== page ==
Russia’s War Machine Revs Up as the West’s Plan to Cap Oil Revenues Sputters

Russia’s War Machine Revs Up as the West’s Plan to Cap Oil Revenues Sputters

Business
The United States and its allies in the Group of 7 nations set two goals in 2022 when they enacted a novel plan to cap the price of Russian oil: restrict Moscow’s ability to profit from its energy exports while allowing its oil to continue flowing on international markets to prevent a global price shock. A year and a half later, only the latter goal appears to have worked. Energy prices have been relatively stable across the world, including in the United States, which helped devise the plan. But Russia’s war effort in Ukraine is intensifying, making it increasingly clear that efforts by Western allies to squeeze Moscow’s oil revenues are faltering. A variety of factors have allowed Russia to continue profiting from strong oil revenue, including lenient enforcement of the price cap. Russi...
Inside NPR, New Editing Layer Adds Angst Among Employees

Inside NPR, New Editing Layer Adds Angst Among Employees

Business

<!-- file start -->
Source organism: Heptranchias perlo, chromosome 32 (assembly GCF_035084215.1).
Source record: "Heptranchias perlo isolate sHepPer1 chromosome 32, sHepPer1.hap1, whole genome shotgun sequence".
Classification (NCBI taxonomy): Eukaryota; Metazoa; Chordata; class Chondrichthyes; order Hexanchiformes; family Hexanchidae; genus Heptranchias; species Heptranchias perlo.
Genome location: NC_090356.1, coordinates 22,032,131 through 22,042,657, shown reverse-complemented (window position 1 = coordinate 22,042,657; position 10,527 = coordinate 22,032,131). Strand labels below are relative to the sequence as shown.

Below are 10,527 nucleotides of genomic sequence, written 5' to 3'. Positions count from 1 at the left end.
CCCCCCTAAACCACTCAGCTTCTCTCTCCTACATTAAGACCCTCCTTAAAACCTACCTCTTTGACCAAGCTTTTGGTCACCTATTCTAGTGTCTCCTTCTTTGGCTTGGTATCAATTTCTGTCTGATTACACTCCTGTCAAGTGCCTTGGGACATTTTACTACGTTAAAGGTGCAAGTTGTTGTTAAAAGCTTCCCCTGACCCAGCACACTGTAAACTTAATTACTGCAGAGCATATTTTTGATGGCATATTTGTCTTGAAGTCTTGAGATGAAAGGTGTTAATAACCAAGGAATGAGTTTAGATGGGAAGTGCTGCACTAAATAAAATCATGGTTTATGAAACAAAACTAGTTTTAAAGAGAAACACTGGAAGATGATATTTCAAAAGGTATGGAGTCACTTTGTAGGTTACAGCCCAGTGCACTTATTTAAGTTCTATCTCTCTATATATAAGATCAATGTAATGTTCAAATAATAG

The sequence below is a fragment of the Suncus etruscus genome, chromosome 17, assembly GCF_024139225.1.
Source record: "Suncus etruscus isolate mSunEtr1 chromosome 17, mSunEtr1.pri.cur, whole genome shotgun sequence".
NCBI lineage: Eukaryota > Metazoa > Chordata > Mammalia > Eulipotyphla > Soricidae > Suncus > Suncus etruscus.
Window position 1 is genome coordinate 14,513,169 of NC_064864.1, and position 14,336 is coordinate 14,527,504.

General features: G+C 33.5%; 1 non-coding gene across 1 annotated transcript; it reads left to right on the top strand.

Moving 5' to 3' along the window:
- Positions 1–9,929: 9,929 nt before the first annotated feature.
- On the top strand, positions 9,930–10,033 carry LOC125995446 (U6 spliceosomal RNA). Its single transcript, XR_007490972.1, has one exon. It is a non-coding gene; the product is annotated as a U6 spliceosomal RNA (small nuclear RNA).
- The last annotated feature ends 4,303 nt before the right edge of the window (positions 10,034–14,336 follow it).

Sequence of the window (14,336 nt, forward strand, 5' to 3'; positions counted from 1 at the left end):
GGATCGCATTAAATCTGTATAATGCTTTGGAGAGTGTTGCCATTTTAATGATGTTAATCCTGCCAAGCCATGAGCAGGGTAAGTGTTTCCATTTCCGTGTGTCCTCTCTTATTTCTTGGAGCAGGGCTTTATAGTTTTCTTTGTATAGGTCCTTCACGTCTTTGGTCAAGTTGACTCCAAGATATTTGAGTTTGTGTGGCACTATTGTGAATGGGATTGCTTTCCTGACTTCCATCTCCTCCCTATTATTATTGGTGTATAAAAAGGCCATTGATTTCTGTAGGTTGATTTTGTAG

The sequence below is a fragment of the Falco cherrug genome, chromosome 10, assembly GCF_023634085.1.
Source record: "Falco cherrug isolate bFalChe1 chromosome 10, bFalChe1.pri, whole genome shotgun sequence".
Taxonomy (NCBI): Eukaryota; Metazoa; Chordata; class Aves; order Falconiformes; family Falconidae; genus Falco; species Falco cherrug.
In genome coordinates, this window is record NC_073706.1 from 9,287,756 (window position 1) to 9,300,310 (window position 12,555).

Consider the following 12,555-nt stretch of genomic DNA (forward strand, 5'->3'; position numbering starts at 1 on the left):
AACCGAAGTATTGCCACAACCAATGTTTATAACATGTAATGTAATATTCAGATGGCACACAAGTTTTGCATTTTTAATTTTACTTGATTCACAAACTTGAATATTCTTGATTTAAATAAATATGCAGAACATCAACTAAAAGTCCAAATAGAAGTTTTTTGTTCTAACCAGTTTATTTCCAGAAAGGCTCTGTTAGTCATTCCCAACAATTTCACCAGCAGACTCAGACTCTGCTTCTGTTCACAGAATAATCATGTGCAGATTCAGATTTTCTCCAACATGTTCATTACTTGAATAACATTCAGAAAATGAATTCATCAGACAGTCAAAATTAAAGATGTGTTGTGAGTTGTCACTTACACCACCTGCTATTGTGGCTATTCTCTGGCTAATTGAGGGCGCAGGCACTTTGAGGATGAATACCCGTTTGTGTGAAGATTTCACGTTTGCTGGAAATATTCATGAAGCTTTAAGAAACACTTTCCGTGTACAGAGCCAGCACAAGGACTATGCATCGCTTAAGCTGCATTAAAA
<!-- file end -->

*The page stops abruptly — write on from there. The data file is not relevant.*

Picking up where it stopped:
One of NPR’s most prominent hosts asked the company’s top editor on Thursday to disclose the identity of an anonymous funder who is helping pay for a new layer of editing several weeks after the radio network faced a prominent accusation of having a liberal bias in its coverage. Michel Martin, a host of NPR’s “Morning Edition,” pressed Edith Chapin, NPR’s chief content officer, to identify the source of the funding in an editorial meeting at the network’s Washington headquarters, according to four people with knowledge of the exchange. Ms. Chapin declined to elaborate on the source of the money but said that it wouldn’t be a surprise to NPR’s editorial staff. Ms. Martin replied she would not accept that answer from a source, the people said. The meeting was held to discuss the new layer o...